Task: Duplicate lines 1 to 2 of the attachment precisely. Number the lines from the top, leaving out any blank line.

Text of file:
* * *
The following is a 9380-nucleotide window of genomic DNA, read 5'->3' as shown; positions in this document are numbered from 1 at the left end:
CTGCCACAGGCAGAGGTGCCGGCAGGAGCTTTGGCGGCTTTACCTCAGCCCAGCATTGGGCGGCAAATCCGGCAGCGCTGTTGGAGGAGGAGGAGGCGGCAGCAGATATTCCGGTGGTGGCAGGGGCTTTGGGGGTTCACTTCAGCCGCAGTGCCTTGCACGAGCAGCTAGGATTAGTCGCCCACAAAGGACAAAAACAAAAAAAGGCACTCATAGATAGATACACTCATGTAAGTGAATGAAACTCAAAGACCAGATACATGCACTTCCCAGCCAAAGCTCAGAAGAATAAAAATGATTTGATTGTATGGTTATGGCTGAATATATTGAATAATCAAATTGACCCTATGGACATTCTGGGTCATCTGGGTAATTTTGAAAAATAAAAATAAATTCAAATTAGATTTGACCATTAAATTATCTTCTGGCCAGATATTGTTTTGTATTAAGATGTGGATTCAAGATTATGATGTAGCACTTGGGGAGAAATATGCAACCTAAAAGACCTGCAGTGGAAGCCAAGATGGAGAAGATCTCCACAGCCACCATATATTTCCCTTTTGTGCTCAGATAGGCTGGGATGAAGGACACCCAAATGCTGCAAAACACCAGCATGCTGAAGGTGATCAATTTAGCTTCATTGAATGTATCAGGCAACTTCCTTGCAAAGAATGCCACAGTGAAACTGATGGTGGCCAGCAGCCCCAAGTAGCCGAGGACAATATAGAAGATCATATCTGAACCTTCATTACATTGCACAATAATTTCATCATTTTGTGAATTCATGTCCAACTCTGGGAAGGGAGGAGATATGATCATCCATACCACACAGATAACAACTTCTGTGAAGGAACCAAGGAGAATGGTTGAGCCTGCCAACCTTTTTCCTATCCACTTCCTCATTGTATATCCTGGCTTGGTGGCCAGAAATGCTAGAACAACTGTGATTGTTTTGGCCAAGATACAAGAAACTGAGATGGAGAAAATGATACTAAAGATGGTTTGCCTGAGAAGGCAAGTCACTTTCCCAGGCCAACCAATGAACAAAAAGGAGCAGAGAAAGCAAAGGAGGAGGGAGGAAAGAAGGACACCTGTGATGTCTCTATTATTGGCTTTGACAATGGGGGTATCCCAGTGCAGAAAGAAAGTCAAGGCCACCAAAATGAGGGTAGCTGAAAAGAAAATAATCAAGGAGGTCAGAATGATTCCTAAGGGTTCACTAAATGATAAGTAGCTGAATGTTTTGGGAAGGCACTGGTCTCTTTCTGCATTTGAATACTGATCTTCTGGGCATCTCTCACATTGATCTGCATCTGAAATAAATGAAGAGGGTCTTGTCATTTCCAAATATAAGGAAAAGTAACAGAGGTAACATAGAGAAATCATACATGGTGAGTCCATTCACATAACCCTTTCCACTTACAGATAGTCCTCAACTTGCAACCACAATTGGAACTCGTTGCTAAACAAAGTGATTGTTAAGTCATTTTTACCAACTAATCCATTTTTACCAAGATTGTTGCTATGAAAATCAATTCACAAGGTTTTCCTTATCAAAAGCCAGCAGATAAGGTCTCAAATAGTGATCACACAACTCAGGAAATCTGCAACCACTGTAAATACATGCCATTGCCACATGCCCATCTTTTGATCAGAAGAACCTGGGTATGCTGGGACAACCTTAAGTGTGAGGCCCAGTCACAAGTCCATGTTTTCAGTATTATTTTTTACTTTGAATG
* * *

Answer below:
The following is a 9380-nucleotide window of genomic DNA, read 5'->3' as shown; positions in this document are numbered from 1 at the left end:
CTGCCACAGGCAGAGGTGCCGGCAGGAGCTTTGGCGGCTTTACCTCAGCCCAGCATTGGGCGGCAAATCCGGCAGCGCTGTTGGAGGAGGAGGAGGCGGCAGCAGATATTCCGGTGGTGGCAGGGGCTTTGGGGGTTCACTTCAGCCGCAGTGCCTTGCACGAGCAGCTAGGATTAGTCGCCCACAAAGGACAAAAACAAAAAAAGGCACTCATAGATAGATACACTCATGTAAGTGAATGAAACTCAAAGACCAGATACATGCACTTCCCAGCCAAAGCTCAGAAGAATAAAAATGATTTGATTGTATGGTTATGGCTGAATATATTGAATAATCAAATTGACCCTATGGACATTCTGGGTCATCTGGGTAATTTTGAAAAATAAAAATAAATTCAAATTAGATTTGACCATTAAATTATCTTCTGGCCAGATATTGTTTTGTATTAAGATGTGGATTCAAGATTATGATGTAGCACTTGGGGAGAAATATGCAACCTAAAAGACCTGCAGTGGAAGCCAAGATGGAGAAGATCTCCACAGCCACCATATATTTCCCTTTTGTGCTCAGATAGGCTGGGATGAAGGACACCCAAATGCTGCAAAACACCAGCATGCTGAAGGTGATCAATTTAGCTTCATTGAATGTATCAGGCAACTTCCTTGCAAAGAATGCCACAGTGAAACTGATGGTGGCCAGCAGCCCCAAGTAGCCGAGGACAATATAGAAGATCATATCTGAACCTTCATTACATTGCACAATAATTTCATCATTTTGTGAATTCATGTCCAACTCTGGGAAGGGAGGAGATATGATCATCCATACCACACAGATAACAACTTCTGTGAAGGAACCAAGGAGAATGGTTGAGCCTGCCAACCTTTTTCCTATCCACTTCCTCATTGTATATCCTGGCTTGGTGGCCAGAAATGCTAGAACAACTGTGATTGTTTTGGCCAAGATACAAGAAACTGAGATGGAGAAAATGATACTAAAGATGGTTTGCCTGAGAAGGCAAGTCACTTTCCCAGGCCAACCAATGAACAAAAAGGAGCAGAGAAAGCAAAGGAGGAGGGAGGAAAGAAGGACACCTGTGATGTCTCTATTATTGGCTTTGACAATGGGGGTATCCCAGTGCAGAAAGAAAGTCAAGGCCACCAAAATGAGGGTAGCTGAAAAGAAAATAATCAAGGAGGTCAGAATGATTCCTAAGGGTTCACTAAATGATAAGTAGCTGAATGTTTTGGGAAGGCACTGGTCTCTTTCTGCATTTGAATACTGATCTTCTGGGCATCTCTCACATTGATCTGCATCTGAAATAAATGAAGAGGGTCTTGTCATTTCCAAATATAAGGAAAAGTAACAGAGGTAACATAGAGAAATCATACATGGTGAGTCCATTCACATAACCCTTTCCACTTACAGATAGTCCTCAACTTGCAACCACAATTGGAACTCGTTGCTAAACAAAGTGATTGTTAAGTCATTTTTACCAACTAATCCATTTTTACCAAGATTGTTGCTATGAAAATCAATTCACAAGGTTTTCCTTATCAAAAGCCAGCAGATAAGGTCTCAAATAGTGATCACACAACTCAGGAAATCTGCAACCACTGTAAATACATGCCATTGCCACATGCCCATCTTTTGATCAGAAGAACCTGGGTATGCTGGGACAACCTTAAGTGTGAGGCCCAGTCACAAGTCCATGTTTTCAGTATTATTTTTTACTTTGAATG